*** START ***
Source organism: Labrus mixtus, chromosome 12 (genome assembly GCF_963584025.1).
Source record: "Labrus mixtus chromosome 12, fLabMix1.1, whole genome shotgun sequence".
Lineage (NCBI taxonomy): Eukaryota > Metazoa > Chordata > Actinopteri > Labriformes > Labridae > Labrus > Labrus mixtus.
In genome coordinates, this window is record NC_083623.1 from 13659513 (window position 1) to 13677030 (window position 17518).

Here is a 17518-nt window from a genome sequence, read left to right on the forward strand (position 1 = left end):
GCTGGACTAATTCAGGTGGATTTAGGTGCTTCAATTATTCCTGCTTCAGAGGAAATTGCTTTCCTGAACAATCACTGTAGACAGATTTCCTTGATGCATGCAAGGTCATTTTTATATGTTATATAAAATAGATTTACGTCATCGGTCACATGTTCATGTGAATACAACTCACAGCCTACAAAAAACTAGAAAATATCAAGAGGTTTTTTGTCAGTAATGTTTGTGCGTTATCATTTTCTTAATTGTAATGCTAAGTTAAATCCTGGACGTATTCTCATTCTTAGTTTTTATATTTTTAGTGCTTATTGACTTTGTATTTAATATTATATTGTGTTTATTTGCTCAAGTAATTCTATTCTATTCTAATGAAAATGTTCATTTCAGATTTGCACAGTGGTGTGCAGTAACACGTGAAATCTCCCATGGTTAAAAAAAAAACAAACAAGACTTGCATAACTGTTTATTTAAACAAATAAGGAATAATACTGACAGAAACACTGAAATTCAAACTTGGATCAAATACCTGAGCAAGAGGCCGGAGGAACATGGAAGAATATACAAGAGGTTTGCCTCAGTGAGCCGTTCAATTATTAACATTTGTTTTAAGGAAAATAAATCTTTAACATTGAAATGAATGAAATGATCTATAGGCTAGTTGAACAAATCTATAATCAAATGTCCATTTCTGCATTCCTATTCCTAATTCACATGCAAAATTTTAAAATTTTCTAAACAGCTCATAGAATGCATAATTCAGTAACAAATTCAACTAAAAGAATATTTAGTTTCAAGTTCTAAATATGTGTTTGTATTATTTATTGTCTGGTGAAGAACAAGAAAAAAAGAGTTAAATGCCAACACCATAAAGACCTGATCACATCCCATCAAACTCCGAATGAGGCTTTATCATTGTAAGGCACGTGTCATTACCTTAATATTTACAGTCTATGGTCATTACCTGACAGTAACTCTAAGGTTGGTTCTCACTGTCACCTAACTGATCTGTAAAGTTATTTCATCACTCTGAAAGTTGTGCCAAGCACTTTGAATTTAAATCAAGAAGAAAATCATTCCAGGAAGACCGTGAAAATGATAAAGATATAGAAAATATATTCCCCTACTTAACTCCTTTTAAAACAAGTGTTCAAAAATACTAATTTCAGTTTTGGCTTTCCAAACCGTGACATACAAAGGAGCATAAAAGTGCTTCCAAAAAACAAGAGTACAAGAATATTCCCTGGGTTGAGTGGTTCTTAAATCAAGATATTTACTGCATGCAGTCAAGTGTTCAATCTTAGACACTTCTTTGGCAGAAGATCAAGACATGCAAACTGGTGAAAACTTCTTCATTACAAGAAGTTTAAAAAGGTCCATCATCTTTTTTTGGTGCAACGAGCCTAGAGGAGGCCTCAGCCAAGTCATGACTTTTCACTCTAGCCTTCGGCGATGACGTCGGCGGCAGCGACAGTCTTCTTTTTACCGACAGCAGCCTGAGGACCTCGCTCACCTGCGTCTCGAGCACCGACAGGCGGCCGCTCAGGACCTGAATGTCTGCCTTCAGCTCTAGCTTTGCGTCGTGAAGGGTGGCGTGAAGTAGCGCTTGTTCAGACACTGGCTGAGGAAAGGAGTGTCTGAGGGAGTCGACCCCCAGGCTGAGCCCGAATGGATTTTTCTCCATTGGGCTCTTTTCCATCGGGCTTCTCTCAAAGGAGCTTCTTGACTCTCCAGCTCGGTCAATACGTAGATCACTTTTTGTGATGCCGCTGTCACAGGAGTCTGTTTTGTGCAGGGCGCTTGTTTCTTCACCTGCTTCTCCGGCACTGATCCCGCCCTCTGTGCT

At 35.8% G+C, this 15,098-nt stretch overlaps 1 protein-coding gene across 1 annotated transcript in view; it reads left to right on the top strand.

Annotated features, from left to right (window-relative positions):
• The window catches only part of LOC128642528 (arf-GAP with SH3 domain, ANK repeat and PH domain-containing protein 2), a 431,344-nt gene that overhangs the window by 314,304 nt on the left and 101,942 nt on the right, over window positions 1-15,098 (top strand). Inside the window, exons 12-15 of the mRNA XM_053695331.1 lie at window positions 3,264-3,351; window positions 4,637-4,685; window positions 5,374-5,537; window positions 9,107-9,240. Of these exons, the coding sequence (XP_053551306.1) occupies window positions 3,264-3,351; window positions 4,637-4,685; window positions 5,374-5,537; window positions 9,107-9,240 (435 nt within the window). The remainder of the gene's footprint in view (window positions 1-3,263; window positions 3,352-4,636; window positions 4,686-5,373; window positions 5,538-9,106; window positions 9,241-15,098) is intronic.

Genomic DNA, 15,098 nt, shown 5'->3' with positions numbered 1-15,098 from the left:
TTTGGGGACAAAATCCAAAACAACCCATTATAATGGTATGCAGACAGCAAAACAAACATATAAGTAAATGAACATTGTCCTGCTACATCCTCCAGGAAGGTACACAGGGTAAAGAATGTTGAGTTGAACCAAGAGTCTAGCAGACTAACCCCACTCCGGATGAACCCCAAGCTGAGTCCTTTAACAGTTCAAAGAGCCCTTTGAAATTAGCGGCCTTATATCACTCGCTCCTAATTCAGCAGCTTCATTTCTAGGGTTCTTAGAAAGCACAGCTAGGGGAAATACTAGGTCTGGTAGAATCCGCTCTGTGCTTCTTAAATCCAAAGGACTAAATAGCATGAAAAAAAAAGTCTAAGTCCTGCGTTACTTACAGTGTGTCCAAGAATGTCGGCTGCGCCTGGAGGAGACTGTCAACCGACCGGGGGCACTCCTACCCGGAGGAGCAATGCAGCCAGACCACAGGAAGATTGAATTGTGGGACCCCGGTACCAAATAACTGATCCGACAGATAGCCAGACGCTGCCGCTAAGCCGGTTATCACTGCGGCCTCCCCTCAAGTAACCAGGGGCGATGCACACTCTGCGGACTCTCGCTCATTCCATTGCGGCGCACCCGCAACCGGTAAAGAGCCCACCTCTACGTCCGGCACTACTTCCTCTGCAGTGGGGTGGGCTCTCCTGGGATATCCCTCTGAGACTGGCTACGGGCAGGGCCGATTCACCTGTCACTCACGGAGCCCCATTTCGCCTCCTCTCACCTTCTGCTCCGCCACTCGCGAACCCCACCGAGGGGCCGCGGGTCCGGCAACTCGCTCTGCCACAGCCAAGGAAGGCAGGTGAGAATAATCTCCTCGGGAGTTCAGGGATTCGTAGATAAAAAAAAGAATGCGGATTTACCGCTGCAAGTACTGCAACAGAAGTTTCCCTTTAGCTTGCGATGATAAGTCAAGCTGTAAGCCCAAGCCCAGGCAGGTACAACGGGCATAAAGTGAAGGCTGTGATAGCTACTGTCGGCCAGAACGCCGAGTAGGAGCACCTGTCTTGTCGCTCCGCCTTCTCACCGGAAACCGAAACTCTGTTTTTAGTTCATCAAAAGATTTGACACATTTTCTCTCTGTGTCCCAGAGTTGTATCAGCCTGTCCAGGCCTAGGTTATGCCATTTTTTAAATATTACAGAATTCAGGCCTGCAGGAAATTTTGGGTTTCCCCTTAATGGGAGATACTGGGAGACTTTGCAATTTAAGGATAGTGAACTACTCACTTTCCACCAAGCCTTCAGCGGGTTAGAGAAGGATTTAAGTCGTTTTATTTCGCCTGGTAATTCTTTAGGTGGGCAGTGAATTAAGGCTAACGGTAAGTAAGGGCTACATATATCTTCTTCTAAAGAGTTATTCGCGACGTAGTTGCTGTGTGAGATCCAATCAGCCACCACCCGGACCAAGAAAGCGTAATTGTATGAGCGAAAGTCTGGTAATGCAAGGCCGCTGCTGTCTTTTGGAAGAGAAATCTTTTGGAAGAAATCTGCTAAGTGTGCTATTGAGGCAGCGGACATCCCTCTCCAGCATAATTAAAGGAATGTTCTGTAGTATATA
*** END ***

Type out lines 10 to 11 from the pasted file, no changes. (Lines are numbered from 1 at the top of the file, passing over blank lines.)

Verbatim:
Genomic DNA, 15,098 nt, shown 5'->3' with positions numbered 1-15,098 from the left:
TTTGGGGACAAAATCCAAAACAACCCATTATAATGGTATGCAGACAGCAAAACAAACATATAAGTAAATGAACATTGTCCTGCTACATCCTCCAGGAAGGTACACAGGGTAAAGAATGTTGAGTTGAACCAAGAGTCTAGCAGACTAACCCCACTCCGGATGAACCCCAAGCTGAGTCCTTTAACAGTTCAAAGAGCCCTTTGAAATTAGCGGCCTTATATCACTCGCTCCTAATTCAGCAGCTTCATTTCTAGGGTTCTTAGAAAGCACAGCTAGGGGAAATACTAGGTCTGGTAGAATCCGCTCTGTGCTTCTTAAATCCAAAGGACTAAATAGCATGAAAAAAAAAGTCTAAGTCCTGCGTTACTTACAGTGTGTCCAAGAATGTCGGCTGCGCCTGGAGGAGACTGTCAACCGACCGGGGGCACTCCTACCCGGAGGAGCAATGCAGCCAGACCACAGGAAGATTGAATTGTGGGACCCCGGTACCAAATAACTGATCCGACAGATAGCCAGACGCTGCCGCTAAGCCGGTTATCACTGCGGCCTCCCCTCAAGTAACCAGGGGCGATGCACACTCTGCGGACTCTCGCTCATTCCATTGCGGCGCACCCGCAACCGGTAAAGAGCCCACCTCTACGTCCGGCACTACTTCCTCTGCAGTGGGGTGGGCTCTCCTGGGATATCCCTCTGAGACTGGCTACGGGCAGGGCCGATTCACCTGTCACTCACGGAGCCCCATTTCGCCTCCTCTCACCTTCTGCTCCGCCACTCGCGAACCCCACCGAGGGGCCGCGGGTCCGGCAACTCGCTCTGCCACAGCCAAGGAAGGCAGGTGAGAATAATCTCCTCGGGAGTTCAGGGATTCGTAGATAAAAAAAAGAATGCGGATTTACCGCTGCAAGTACTGCAACAGAAGTTTCCCTTTAGCTTGCGATGATAAGTCAAGCTGTAAGCCCAAGCCCAGGCAGGTACAACGGGCATAAAGTGAAGGCTGTGATAGCTACTGTCGGCCAGAACGCCGAGTAGGAGCACCTGTCTTGTCGCTCCGCCTTCTCACCGGAAACCGAAACTCTGTTTTTAGTTCATCAAAAGATTTGACACATTTTCTCTCTGTGTCCCAGAGTTGTATCAGCCTGTCCAGGCCTAGGTTATGCCATTTTTTAAATATTACAGAATTCAGGCCTGCAGGAAATTTTGGGTTTCCCCTTAATGGGAGATACTGGGAGACTTTGCAATTTAAGGATAGTGAACTACTCACTTTCCACCAAGCCTTCAGCGGGTTAGAGAAGGATTTAAGTCGTTTTATTTCGCCTGGTAATTCTTTAGGTGGGCAGTGAATTAAGGCTAACGGTAAGTAAGGGCTACATATATCTTCTTCTAAAGAGTTATTCGCGACGTAGTTGCTGTGTGAGATCCAATCAGCCACCACCCGGACCAAGAAAGCGTAATTGTATGAGCGAAAGTCTGGTAATGCAAGGCCGCTGCTGTCTTTTGGAAGAGAAATCTTTTGGAAGAAATCTGCTAAGTGTGCTATTGAGGCAGCGGACATCCCTCTCCAGCATAATTAAAGGAATGTTCTGTAGTATATA